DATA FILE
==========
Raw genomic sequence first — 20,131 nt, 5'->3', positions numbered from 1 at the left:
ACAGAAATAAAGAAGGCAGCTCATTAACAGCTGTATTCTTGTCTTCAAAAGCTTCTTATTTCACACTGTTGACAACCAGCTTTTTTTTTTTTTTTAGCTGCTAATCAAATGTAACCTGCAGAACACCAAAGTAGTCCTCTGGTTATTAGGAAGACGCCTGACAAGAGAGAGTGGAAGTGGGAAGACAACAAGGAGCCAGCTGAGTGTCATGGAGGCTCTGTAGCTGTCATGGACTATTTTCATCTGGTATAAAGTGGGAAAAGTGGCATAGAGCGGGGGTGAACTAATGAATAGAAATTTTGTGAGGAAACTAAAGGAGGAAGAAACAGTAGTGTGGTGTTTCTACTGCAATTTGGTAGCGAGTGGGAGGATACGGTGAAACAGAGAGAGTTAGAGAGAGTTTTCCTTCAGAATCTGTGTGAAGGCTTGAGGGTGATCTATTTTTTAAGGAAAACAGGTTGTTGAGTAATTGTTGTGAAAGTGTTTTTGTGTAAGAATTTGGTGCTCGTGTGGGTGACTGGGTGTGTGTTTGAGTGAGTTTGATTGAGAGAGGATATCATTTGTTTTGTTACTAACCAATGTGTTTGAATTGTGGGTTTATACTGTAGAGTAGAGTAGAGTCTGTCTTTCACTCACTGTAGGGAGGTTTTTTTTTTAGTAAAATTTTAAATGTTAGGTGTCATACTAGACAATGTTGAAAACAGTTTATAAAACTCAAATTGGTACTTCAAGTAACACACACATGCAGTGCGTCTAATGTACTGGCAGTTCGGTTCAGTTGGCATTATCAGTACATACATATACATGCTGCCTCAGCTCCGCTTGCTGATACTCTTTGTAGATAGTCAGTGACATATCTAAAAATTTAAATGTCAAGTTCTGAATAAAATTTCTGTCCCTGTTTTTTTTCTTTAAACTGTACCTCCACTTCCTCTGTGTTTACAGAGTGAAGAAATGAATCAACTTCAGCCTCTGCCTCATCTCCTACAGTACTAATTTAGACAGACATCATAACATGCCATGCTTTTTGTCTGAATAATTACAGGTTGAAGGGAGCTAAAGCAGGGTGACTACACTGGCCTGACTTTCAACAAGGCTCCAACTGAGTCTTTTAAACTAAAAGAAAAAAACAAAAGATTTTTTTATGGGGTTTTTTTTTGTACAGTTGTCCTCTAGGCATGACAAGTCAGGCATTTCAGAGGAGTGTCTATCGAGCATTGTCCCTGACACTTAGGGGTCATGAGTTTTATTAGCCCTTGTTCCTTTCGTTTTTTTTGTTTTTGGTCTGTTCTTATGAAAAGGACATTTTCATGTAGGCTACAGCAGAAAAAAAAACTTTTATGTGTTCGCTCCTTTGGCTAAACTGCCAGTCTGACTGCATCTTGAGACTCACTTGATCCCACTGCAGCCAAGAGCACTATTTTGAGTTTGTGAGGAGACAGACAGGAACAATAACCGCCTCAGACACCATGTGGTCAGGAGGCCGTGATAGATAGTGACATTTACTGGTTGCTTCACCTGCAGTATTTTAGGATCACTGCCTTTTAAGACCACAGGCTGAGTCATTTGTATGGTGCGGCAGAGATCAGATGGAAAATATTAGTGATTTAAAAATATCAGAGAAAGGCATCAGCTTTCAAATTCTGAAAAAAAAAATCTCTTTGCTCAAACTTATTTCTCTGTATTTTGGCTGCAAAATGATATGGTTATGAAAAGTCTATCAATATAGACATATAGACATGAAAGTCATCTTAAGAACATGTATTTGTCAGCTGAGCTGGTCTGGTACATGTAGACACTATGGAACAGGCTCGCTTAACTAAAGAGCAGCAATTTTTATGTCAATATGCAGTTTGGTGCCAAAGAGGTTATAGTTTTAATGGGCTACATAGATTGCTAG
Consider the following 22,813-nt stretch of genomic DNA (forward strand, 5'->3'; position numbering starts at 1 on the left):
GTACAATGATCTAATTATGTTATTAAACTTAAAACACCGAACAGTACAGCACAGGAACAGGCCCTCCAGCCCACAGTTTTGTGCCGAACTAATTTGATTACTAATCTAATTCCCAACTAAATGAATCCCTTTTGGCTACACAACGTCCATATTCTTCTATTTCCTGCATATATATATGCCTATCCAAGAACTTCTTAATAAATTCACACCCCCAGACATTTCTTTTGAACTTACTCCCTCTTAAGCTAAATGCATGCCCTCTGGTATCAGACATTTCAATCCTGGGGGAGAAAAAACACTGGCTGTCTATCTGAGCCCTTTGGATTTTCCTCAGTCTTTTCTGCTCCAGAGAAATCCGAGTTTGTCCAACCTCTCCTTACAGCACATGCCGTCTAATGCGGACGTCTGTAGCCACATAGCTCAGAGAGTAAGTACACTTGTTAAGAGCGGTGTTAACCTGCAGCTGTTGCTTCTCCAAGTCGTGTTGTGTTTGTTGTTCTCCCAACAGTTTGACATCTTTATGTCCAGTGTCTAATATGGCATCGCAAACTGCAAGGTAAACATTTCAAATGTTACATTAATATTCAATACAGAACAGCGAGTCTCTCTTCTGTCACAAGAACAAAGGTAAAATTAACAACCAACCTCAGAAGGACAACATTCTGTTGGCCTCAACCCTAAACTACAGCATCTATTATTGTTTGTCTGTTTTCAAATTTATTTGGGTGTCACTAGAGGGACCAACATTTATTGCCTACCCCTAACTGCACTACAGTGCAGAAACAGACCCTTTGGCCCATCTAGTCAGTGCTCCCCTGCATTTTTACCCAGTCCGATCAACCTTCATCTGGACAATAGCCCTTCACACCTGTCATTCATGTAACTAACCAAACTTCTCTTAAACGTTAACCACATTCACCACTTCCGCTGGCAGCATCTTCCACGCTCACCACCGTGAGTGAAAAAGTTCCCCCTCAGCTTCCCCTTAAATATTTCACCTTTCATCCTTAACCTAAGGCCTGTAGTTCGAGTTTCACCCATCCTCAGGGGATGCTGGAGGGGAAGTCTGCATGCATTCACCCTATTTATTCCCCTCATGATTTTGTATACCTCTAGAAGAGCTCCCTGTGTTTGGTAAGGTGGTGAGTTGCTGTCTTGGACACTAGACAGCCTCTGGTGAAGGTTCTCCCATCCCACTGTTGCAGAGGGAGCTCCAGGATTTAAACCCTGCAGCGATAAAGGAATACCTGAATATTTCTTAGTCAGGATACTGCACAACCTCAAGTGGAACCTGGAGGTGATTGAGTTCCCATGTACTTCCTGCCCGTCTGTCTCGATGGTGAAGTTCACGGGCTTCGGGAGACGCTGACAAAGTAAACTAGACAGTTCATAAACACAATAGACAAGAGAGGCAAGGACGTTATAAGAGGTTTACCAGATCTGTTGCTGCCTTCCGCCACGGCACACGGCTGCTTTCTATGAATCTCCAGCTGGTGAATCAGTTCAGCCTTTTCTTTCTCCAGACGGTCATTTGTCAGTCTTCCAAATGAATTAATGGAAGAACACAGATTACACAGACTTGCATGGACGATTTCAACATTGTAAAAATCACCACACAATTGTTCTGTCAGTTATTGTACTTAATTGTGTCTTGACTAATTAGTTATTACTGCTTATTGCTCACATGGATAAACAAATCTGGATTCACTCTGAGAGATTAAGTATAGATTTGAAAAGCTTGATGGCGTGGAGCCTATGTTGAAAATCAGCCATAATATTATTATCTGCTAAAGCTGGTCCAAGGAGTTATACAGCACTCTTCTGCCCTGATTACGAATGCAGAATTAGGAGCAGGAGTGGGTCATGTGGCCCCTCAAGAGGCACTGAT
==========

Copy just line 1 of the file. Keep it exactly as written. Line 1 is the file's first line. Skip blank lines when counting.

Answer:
Raw genomic sequence first — 20,131 nt, 5'->3', positions numbered from 1 at the left: